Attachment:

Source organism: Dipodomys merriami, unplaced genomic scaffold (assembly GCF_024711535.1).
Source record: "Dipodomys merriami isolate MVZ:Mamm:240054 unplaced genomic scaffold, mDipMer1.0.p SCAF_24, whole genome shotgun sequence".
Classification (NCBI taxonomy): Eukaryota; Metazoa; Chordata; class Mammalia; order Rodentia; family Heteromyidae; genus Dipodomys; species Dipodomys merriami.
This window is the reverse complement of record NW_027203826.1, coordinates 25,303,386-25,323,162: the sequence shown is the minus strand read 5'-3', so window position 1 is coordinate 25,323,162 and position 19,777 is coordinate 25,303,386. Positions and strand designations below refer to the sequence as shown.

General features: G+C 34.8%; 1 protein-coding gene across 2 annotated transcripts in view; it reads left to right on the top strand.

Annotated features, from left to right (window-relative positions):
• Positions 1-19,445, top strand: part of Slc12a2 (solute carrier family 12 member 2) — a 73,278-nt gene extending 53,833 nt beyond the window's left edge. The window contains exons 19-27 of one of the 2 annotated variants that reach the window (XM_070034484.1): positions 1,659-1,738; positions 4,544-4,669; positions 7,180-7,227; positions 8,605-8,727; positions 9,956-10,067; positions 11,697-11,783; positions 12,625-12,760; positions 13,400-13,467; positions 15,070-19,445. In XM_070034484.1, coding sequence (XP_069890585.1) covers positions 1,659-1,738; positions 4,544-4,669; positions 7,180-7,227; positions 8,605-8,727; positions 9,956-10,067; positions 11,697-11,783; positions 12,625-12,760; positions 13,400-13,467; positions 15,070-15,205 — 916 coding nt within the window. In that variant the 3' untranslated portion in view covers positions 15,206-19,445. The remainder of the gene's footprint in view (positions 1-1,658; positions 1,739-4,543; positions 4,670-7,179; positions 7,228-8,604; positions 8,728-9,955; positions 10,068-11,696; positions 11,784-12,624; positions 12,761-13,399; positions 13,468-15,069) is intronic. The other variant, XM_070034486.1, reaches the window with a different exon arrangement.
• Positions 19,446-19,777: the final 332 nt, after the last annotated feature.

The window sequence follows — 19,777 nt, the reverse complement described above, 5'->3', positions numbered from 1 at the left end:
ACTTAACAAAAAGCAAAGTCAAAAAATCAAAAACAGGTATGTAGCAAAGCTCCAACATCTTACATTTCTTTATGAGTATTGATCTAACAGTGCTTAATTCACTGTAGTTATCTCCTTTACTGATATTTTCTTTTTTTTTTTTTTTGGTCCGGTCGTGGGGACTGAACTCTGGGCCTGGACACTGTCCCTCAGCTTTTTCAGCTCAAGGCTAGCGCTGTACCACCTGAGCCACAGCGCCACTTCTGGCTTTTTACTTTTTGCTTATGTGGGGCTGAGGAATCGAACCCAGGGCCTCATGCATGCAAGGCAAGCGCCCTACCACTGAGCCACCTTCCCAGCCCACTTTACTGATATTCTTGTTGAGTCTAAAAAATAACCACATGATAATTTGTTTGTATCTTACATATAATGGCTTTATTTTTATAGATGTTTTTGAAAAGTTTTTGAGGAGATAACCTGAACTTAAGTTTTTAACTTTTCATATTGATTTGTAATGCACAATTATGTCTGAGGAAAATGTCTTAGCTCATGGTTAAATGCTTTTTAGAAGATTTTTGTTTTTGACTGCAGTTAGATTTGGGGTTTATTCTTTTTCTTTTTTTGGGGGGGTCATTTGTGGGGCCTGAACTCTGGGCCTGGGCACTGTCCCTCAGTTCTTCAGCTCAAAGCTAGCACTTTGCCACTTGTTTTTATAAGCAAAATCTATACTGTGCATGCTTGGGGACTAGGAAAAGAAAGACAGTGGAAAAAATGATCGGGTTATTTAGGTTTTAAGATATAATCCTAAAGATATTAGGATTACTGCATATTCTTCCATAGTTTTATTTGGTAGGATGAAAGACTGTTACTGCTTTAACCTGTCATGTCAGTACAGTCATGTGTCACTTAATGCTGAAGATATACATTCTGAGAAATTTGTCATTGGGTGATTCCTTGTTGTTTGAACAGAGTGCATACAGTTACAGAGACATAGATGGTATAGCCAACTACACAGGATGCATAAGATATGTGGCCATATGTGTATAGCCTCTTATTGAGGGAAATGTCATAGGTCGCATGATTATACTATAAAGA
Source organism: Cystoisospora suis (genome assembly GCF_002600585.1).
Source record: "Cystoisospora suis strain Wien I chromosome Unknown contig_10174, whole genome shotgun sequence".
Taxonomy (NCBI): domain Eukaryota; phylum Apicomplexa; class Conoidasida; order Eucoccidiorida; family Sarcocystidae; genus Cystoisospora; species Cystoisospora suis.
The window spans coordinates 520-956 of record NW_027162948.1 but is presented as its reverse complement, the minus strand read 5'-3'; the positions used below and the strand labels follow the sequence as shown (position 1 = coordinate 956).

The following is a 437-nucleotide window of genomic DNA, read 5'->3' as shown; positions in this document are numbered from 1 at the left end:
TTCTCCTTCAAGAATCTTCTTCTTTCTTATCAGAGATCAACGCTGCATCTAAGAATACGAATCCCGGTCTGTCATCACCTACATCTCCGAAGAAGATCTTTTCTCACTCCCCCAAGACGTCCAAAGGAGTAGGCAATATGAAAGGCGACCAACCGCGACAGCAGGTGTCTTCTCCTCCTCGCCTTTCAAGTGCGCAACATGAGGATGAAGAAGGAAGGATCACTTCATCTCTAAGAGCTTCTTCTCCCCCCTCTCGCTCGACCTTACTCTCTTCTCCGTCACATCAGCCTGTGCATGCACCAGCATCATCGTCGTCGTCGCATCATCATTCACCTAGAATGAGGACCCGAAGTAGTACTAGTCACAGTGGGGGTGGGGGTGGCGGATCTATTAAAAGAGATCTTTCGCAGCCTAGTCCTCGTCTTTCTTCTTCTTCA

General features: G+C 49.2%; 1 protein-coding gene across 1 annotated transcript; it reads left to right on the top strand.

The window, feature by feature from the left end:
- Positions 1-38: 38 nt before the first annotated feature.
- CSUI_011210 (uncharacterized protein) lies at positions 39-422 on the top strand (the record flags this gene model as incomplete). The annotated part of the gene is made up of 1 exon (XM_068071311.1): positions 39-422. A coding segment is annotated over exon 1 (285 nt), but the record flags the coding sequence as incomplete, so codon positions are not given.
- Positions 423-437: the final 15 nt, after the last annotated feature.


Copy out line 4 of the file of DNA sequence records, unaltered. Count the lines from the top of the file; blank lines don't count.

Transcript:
This window is the reverse complement of record NW_027203826.1, coordinates 25,303,386-25,323,162: the sequence shown is the minus strand read 5'-3', so window position 1 is coordinate 25,323,162 and position 19,777 is coordinate 25,303,386. Positions and strand designations below refer to the sequence as shown.